Mexico to reclaim and auction 2.5GHz spectrum
Faces delays and probable legal challenges as it looks to wrest licences from current holders and sell for LTE
Published: 13 August, 2012
The tortured saga of Mexico's 2.5GHz spectrum is close to resolution, though it may still take years to free up the band entirely for LTE usage. The country's communications ministry has ruled that it will not renew the 2.5GHz licences currently held by various groups including local broadcasters, but will reclaim the spectrum and auction it for 4G.
As in some other markets in the Americas, the release of 2.5GHz spectrum has been complicated because the band was previously used for MMDS services, which included some broadcasting and wireless broadband. Although 2.5/2.6GHz is one of the most global bands earmarked for 4G, in these countries it is not virgin spectrum as in Europe. In Mexico, according to communications minister, Dionisio Perez-Jacome, there are 11 holders, which will now have to forfeit their holdings when their licences expire.
The largest of these is MVS Comunicaciones, which has 42 MMDS licences covering large parts of the country. MVS has made several attempts to use its spectrum for broadband wireless and media services, with WiMAX build-outs in some markets. A proposed joint venture with Clearwire fell apart because of uncertainty over whether MVS would be allowed to keep its spectrum, however. Meanwhile, MVS had moved TV services from 2.5GHz and into its satellite venture with Echostar, Dish Mexico.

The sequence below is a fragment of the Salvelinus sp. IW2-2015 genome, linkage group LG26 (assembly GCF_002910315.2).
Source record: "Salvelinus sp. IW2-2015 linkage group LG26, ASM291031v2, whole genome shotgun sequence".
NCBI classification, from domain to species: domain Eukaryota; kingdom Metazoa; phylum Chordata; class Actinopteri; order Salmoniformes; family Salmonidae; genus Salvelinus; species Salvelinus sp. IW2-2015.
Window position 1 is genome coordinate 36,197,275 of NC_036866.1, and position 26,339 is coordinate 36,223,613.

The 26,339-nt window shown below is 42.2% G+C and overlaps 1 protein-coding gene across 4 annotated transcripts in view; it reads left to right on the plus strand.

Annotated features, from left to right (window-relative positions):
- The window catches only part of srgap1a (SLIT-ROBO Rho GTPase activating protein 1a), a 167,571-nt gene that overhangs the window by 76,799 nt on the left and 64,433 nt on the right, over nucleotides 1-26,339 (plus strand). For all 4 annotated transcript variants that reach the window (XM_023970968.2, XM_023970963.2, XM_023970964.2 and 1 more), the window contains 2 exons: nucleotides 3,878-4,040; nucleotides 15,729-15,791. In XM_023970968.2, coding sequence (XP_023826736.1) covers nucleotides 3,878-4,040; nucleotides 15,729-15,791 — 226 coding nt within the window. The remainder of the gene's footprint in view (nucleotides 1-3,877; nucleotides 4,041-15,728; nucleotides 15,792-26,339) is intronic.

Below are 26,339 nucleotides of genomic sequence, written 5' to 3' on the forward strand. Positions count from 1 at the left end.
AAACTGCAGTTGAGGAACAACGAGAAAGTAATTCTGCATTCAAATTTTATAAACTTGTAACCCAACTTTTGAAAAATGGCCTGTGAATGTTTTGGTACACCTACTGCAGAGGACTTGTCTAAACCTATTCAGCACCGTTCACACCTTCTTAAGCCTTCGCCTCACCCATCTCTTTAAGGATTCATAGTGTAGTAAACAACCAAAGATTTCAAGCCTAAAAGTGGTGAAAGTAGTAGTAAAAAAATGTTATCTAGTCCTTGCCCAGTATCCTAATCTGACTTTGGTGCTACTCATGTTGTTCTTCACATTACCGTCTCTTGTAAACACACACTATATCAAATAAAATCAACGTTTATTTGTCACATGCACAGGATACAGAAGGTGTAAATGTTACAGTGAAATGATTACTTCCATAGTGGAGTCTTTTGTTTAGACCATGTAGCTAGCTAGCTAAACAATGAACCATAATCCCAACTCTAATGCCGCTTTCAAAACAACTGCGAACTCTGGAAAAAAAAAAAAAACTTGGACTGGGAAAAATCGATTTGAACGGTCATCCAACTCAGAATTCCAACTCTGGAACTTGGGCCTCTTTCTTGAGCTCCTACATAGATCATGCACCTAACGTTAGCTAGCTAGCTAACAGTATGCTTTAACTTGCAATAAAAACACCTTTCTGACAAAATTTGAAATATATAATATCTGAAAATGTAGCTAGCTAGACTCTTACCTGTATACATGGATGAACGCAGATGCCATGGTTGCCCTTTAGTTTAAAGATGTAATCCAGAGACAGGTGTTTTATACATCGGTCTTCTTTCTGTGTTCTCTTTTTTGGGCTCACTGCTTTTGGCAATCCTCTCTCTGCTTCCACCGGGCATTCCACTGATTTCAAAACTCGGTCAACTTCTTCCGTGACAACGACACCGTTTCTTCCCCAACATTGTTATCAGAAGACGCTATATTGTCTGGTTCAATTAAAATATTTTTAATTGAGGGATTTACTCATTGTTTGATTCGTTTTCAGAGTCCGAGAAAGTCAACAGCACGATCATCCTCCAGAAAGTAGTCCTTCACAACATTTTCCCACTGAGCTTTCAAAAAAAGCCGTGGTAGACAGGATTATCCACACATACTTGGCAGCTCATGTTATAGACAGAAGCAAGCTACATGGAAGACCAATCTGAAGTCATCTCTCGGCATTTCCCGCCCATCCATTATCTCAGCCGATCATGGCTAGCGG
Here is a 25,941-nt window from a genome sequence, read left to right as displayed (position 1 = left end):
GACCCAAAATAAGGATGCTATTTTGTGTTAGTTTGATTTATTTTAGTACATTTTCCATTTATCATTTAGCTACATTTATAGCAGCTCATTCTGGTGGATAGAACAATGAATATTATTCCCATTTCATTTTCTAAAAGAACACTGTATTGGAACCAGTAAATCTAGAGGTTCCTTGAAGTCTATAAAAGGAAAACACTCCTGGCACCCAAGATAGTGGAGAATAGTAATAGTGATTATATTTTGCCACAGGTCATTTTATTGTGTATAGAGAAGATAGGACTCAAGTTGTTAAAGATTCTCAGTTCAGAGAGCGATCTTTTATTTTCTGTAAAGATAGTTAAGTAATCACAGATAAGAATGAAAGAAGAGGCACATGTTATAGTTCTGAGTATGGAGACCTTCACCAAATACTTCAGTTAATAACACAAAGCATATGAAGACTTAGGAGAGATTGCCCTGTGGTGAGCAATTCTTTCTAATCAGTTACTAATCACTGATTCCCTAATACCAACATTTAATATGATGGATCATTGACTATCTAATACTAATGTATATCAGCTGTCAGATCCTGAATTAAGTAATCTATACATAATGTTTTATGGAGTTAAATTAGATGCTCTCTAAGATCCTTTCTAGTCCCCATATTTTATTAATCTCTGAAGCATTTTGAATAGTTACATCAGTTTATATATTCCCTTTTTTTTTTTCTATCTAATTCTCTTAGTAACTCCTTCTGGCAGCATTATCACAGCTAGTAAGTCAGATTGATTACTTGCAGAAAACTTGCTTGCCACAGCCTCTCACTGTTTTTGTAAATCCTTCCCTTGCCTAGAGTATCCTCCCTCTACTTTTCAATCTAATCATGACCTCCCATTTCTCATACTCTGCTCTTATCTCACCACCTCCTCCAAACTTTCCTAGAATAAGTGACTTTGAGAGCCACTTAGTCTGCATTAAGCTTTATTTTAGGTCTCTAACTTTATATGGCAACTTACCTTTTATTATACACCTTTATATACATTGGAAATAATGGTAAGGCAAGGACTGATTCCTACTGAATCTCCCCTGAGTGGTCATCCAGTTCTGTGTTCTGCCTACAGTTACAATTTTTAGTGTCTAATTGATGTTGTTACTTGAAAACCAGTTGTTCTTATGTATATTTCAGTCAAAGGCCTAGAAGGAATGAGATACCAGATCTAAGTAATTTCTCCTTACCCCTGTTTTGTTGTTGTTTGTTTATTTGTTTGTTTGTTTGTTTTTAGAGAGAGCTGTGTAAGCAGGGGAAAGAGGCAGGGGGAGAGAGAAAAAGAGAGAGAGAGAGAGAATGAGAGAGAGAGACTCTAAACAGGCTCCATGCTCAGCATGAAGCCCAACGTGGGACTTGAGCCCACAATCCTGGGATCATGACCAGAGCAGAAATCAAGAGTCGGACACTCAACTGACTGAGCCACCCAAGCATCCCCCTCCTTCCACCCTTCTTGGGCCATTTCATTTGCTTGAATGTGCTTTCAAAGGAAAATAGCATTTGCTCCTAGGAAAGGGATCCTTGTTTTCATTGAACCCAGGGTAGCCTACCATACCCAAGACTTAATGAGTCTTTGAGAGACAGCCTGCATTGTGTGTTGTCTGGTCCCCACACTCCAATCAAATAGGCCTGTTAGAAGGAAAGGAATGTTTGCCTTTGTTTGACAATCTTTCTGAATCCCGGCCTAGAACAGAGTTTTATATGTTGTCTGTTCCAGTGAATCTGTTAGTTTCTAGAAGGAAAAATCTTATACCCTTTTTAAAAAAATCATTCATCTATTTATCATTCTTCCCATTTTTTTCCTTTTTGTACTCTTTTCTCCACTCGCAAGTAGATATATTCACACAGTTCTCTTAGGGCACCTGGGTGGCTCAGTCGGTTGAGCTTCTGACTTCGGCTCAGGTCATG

MVS has spent years battling to keep 190MHz of its frequencies, with its latest proposal being to create a wholesale network to kickstart TD-LTE and provide a 4G platform for smaller players. This would have mirrored similar projects in the US, Russia and elsewhere, but these have almost always proved complex and politically charged.
Mexico has therefore chosen a somewhat simpler route, but not one without problems - not least that while some of the licences have already expired, others last until 2018; and some existing holders may mount legal challenges against the decision.
Once the ministry gets beyond these obstacles, it will auction the spectrum, and will allow existing cellcos as well as new entrants to participate. It will certainly be expecting higher returns than those reportedly offered by MVS in a last ditch attempt, earlier this year, to keep some of its holdings. It is said to have offered $340m for 10-year rights to 140MHz of its current spectrum.